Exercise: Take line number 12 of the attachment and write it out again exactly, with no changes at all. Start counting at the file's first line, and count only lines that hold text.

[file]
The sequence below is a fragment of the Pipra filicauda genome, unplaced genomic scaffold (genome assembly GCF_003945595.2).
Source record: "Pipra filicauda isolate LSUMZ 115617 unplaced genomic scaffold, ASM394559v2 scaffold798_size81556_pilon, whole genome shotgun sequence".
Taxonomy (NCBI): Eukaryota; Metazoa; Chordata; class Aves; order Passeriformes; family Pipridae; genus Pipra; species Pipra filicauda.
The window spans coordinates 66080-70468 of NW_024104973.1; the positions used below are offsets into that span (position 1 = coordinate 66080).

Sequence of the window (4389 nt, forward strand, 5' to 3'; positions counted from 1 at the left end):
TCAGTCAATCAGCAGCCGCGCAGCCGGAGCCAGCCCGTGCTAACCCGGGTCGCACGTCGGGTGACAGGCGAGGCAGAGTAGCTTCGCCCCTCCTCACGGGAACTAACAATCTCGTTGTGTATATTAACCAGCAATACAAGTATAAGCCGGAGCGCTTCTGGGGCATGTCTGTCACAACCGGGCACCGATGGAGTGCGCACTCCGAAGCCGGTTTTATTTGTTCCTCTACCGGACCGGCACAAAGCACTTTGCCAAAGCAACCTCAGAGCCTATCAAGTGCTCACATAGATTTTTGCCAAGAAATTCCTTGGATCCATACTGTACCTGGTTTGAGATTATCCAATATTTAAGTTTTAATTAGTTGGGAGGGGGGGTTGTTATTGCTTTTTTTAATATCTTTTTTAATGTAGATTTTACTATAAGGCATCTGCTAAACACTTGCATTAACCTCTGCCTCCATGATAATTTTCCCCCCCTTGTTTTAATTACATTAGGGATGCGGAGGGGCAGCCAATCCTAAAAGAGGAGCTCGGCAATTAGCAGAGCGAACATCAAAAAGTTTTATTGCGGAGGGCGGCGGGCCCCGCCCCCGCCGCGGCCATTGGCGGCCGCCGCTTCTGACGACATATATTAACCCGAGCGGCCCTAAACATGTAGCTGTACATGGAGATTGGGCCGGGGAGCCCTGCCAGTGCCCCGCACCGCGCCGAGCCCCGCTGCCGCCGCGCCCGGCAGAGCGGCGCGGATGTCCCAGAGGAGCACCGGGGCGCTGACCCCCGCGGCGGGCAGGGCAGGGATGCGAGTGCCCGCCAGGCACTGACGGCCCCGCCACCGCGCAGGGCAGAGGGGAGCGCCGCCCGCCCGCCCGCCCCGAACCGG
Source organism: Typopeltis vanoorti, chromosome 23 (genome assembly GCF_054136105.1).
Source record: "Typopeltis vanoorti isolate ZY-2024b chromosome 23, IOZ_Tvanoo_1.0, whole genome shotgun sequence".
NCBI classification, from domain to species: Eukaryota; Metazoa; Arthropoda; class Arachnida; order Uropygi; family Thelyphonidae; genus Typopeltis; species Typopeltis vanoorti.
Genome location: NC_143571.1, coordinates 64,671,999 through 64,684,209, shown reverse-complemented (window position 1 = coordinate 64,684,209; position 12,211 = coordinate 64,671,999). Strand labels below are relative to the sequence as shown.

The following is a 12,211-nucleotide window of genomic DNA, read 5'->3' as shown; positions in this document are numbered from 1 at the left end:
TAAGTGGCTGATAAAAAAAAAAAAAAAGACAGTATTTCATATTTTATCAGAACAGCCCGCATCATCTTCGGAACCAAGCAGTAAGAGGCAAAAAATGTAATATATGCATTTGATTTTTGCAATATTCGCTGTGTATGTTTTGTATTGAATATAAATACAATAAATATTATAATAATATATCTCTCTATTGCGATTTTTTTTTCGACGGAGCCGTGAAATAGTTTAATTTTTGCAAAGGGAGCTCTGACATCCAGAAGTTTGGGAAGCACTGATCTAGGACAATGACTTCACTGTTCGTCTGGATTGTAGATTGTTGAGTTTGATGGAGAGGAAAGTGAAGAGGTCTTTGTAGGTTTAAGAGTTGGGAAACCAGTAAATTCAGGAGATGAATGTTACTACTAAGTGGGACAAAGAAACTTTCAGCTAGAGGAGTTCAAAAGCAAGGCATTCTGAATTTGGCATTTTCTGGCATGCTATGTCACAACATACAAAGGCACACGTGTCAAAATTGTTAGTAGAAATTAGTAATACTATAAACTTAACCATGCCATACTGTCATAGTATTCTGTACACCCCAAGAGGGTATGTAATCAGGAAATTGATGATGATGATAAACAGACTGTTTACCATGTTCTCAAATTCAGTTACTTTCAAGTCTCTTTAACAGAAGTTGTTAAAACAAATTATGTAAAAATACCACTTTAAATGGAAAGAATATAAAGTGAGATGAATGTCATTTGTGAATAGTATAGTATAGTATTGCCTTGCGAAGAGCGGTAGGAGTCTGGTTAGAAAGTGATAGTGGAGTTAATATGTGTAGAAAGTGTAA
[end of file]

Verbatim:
TAAGTGGCTGATAAAAAAAAAAAAAAAGACAGTATTTCATATTTTATCAGAACAGCCCGCATCATCTTCGGAACCAAGCAGTAAGAGGCAAAAAATGTAATATATGCATTTGATTTTTGCAATATTCGCTGTGTATGTTTTGTATTGAATATAAATACAATAAATATTATAATAATATATCTCTCTATTGCGATTTTTTTTTCGACGGAGCCGTGAAATAGTTTAATTTTTGCAAAGGGAGCTCTGACATCCAGAAGTTTGGGAAGCACTGATCTAGGACAATGACTTCACTGTTCGTCTGGATTGTAGATTGTTGAGTTTGATGGAGAGGAAAGTGAAGAGGTCTTTGTAGGTTTAAGAGTTGGGAAACCAGTAAATTCAGGAGATGAATGTTACTACTAAGTGGGACAAAGAAACTTTCAGCTAGAGGAGTTCAAAAGCAAGGCATTCTGAATTTGGCATTTTCTGGCATGCTATGTCACAACATACAAAGGCACACGTGTCAAAATTGTTAGTAGAAATTAGTAATACTATAAACTTAACCATGCCATACTGTCATAGTATTCTGTACACCCCAAGAGGGTATGTAATCAGGAAATTGATGATGATGATAAACAGACTGTTTACCATGTTCTCAAATTCAGTTACTTTCAAGTCTCTTTAACAGAAGTTGTTAAAACAAATTATGTAAAAATACCACTTTAAATGGAAAGAATATAAAGTGAGATGAATGTCATTTGTGAATAGTATAGTATAGTATTGCCTTGCGAAGAGCGGTAGGAGTCTGGTTAGAAAGTGATAGTGGAGTTAATATGTGTAGAAAGTGTAA